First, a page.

MANHATTAN, Kan. (KSNT)– Dave Baker has made history a few times in his life, even becoming the first Black, head baseball coach at Kansas State University. Now that he’s retired, he’s not slowing down. Instead, he’s on a new track starting a railroad in his backyard.
Mr. Baker was born and raised in Manhattan. He’s always had a love for trains and even baseball. Within his lifetime, he’s been able to live out his passion for both.
Mr. Baker played baseball since he was a kid, even getting the chance to play while he was in college.
His hard work on the diamond caught some eyes as he made history as the first Black, head baseball coach at K-State in 1978.
“At the time it was about just coaching and winning games,” Baker said. “I feel like after looking back at my coach career, coaching record…I didn’t win a lot of championships. But I won a lot of games and help a lot of young men.”
He’s been retired from coaching for about 25 years. So what does the man of history do in his free time? Besides being the director at the Douglass Community Recreation Center in Manhattan, he’s recently been putting together trains.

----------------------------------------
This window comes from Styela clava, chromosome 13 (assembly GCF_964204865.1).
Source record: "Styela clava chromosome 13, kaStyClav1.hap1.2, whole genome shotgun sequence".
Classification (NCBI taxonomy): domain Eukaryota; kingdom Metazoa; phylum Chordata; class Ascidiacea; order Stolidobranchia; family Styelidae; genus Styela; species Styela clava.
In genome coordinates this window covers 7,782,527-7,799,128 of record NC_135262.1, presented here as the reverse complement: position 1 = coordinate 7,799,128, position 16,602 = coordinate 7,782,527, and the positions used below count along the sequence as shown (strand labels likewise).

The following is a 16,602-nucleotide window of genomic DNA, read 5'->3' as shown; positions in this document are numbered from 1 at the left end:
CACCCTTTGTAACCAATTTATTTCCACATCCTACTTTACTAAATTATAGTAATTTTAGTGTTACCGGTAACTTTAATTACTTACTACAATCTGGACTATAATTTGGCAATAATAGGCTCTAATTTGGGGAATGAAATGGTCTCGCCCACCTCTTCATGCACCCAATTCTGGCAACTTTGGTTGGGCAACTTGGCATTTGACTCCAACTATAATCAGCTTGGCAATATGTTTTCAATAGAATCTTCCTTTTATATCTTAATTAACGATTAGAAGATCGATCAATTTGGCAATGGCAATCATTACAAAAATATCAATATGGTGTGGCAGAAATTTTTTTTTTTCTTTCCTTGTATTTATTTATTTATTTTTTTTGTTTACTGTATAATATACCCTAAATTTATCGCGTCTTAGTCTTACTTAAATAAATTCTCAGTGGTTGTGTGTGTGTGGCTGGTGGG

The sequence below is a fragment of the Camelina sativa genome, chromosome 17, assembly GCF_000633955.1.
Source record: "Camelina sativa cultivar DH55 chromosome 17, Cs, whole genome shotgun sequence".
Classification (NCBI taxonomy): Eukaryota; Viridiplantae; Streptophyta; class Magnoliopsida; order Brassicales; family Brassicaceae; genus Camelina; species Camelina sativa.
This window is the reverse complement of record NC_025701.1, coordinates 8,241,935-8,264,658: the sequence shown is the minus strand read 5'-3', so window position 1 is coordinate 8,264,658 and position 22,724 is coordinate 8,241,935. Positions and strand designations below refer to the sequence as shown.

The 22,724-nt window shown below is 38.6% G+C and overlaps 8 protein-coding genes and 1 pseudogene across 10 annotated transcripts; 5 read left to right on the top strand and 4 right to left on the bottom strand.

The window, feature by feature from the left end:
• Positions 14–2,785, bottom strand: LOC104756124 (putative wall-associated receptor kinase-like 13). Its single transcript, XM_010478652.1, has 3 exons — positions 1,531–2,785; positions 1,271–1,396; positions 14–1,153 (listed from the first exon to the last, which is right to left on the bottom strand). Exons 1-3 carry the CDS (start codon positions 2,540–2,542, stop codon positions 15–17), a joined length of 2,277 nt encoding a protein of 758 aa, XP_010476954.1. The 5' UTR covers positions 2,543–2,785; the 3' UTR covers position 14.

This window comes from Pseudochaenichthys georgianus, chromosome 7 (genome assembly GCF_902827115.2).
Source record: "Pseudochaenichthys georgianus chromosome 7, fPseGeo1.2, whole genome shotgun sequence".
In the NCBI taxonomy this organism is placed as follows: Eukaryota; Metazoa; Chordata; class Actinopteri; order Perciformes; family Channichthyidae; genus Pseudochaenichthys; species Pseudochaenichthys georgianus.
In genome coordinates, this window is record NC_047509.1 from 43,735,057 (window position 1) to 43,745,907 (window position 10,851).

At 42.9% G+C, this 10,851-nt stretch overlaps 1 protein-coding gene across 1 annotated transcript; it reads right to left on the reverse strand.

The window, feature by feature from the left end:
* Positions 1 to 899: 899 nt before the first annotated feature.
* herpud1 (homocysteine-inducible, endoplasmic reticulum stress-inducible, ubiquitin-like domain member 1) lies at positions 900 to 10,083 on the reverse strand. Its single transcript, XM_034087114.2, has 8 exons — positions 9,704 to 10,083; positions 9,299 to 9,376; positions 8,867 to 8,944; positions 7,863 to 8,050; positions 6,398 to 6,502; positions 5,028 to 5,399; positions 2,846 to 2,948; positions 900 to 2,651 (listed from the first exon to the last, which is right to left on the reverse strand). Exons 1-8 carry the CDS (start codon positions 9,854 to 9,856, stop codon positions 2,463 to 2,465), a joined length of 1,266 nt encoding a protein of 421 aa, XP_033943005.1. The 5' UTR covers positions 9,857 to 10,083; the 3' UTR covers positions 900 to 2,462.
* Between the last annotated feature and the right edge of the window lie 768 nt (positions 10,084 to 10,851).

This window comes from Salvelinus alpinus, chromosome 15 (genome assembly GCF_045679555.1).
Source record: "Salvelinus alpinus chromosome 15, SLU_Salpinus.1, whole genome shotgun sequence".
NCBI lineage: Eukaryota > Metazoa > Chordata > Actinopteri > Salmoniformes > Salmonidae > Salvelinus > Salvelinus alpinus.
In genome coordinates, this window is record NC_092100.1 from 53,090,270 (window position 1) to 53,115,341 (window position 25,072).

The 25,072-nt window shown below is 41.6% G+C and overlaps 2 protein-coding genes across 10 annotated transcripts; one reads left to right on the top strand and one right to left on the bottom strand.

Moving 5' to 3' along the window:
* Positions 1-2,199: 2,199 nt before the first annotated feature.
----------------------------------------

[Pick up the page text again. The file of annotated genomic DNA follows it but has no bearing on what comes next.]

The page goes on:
“And I saw the garden railroad and I’d always wanted to do one,” Baker said. “I knew that I had the setting here, so I bought a starter kit.”
Since 2016, Mr. Baker has started his garden railway. He’s loved trains since his first ride on a train to Saint Louis with his dad, hearing the conductor say “all aboard.”
While they may be just trains to others, for Mr. Baker, it’s a message he wants to send everyone. Not only is this his hobby, but it’s also a way to keep him busy and fulfilling his passions as he’s been at home during the pandemic.
“You have to find something,” Baker said. “You have to find something that keeps you going, keeps your mind going and enjoying life each and every day. As long as I have my health, and a good mind, I will do that.”
Now one of the trains has its own city. It’s called “Sumac City” named after the street he lives on. Some parts of the town he built himself, including the baseball field, is named after his dad.